It’s refreshing to see a little innovation going into the wind industry. On Tuesday, Danotek, a startup that builds a technology called permanent magnetic generators for wind turbines (also with applications in the transportation and grid sectors), announced that it has raised $15 million from high-profile investors GE Energy Financial Services, Khosla Ventures, CMEA Capital, and Statoil Technology.
Danotek generators use high-powered magnets to convert mechanical energy from spinning wind blades into electric power. This type of generator isn’t new and has been used in small applications, like home appliances, but only recently have engineers started looking to use it in large-scale power generation. Danotek is also looking to move into both selling an electro-hydraulic power steering pump system for the auto industry, and also generators for the power grid.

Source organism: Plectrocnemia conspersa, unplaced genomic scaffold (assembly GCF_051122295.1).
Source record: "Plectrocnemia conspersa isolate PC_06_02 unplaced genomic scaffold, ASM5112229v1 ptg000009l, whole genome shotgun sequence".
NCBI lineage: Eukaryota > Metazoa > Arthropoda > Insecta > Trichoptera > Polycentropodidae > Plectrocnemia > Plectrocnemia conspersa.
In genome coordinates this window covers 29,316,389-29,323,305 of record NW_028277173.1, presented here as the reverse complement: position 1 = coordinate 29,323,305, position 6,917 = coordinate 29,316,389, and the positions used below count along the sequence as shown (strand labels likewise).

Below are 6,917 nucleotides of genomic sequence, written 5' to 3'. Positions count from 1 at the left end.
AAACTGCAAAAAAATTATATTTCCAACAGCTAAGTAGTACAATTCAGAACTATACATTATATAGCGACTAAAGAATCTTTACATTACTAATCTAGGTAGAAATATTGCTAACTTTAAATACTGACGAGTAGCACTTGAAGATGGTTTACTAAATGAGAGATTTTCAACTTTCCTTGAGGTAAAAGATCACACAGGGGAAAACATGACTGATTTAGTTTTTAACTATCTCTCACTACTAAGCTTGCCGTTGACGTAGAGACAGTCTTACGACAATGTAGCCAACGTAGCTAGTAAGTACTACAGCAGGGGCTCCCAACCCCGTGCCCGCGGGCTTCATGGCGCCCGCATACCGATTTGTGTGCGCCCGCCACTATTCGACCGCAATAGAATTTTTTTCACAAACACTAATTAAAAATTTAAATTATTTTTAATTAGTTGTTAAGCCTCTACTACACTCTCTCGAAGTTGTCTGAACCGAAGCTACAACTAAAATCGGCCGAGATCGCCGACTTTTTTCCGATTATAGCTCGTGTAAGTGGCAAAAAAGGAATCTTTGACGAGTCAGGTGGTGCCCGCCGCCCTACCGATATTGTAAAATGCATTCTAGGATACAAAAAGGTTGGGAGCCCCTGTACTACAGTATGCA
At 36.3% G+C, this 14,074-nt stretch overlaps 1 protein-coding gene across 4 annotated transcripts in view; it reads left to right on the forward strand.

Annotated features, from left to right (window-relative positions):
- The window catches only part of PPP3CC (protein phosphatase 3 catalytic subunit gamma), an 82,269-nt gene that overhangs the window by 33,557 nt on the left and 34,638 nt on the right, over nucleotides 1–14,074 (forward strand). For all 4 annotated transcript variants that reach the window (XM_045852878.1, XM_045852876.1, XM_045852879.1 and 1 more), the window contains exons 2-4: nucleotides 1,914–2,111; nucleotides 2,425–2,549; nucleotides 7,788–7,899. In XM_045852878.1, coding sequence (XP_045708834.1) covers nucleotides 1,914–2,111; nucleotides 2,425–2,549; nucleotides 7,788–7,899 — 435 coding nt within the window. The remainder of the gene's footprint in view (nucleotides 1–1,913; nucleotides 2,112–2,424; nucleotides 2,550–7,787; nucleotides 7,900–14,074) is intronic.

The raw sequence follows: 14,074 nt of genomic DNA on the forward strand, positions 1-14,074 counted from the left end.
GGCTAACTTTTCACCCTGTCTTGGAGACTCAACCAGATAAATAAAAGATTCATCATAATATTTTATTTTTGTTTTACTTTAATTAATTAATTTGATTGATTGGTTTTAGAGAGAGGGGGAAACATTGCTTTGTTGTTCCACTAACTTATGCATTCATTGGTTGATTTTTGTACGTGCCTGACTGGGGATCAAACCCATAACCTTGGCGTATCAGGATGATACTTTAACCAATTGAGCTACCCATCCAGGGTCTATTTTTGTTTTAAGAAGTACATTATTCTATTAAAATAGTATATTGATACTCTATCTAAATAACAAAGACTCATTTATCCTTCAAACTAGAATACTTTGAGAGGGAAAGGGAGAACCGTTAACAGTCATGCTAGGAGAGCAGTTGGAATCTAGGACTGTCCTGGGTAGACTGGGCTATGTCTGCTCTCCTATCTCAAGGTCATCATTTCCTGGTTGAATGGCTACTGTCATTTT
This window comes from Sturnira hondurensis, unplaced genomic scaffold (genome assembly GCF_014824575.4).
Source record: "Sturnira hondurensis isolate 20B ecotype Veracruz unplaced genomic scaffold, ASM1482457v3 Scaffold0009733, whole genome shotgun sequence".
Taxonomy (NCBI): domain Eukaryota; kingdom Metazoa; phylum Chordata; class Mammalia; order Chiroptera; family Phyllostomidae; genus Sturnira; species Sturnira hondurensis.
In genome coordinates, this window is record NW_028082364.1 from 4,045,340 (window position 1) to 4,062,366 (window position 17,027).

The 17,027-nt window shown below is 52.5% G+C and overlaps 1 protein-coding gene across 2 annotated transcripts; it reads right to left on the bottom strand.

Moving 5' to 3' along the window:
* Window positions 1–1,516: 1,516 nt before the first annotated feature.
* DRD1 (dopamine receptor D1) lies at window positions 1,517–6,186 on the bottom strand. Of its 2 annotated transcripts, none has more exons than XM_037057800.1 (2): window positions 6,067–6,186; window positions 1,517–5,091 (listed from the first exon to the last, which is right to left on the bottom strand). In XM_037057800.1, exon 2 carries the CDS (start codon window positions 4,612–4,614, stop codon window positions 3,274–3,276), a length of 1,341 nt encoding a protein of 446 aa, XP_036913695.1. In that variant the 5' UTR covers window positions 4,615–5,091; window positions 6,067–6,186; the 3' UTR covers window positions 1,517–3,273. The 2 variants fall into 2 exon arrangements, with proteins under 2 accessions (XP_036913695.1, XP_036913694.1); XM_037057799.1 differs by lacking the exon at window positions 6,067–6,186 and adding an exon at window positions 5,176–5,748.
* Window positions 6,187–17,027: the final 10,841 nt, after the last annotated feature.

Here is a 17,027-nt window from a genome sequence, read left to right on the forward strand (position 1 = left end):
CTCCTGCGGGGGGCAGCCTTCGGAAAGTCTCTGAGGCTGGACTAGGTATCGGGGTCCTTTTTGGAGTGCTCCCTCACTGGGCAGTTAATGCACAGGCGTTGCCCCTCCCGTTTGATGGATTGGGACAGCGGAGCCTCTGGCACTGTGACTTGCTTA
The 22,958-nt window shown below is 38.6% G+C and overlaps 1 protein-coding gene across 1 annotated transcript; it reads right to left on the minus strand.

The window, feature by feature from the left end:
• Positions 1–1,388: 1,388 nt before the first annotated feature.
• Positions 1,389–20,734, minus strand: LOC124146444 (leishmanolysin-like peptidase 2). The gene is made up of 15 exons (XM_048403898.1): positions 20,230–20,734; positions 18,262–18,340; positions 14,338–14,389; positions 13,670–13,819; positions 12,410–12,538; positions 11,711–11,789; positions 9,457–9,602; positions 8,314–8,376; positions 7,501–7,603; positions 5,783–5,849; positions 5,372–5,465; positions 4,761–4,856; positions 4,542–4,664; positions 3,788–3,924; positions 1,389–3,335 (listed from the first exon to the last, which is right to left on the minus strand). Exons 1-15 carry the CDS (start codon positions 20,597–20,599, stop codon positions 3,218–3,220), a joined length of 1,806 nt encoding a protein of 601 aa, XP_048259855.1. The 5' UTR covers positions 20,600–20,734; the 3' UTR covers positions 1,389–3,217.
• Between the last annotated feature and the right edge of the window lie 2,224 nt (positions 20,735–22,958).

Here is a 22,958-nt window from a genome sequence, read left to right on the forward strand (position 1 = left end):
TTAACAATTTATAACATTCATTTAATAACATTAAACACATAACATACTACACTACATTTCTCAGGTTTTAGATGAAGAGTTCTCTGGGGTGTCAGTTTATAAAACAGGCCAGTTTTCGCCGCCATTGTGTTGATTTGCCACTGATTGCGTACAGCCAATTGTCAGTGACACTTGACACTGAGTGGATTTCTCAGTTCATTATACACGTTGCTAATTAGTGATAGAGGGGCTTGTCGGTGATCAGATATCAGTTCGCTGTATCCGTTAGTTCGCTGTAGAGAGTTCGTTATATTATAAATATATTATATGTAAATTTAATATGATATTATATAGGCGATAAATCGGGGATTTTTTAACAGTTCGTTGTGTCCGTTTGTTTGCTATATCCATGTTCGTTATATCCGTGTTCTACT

Danotek has added cooling technology and other design features, which can supposedly increase a generator’s efficiency at high and low wind speeds. The startup estimates its technology will enable wind turbines to harvest an average of 15 percent more energy than turbines currently on the market, providing about $1 million in additional revenue over the life of the turbine. In addition, Danotek says its generators are more reliable and less costly to maintain than conventional induction generators because they contain fewer wear-and-tear parts.
Scott Mabie, Danotek’s director of business development, told us back in 2009 that the firm plans to produce about 1,000 generators in 2010 and 4,000 units per year by 2012. Scaling up manufacturing takes funding, hence the latest round. As of the end of 2009, Danotek had raised $21 million, so this recent Series B round more than doubles the company’s funding.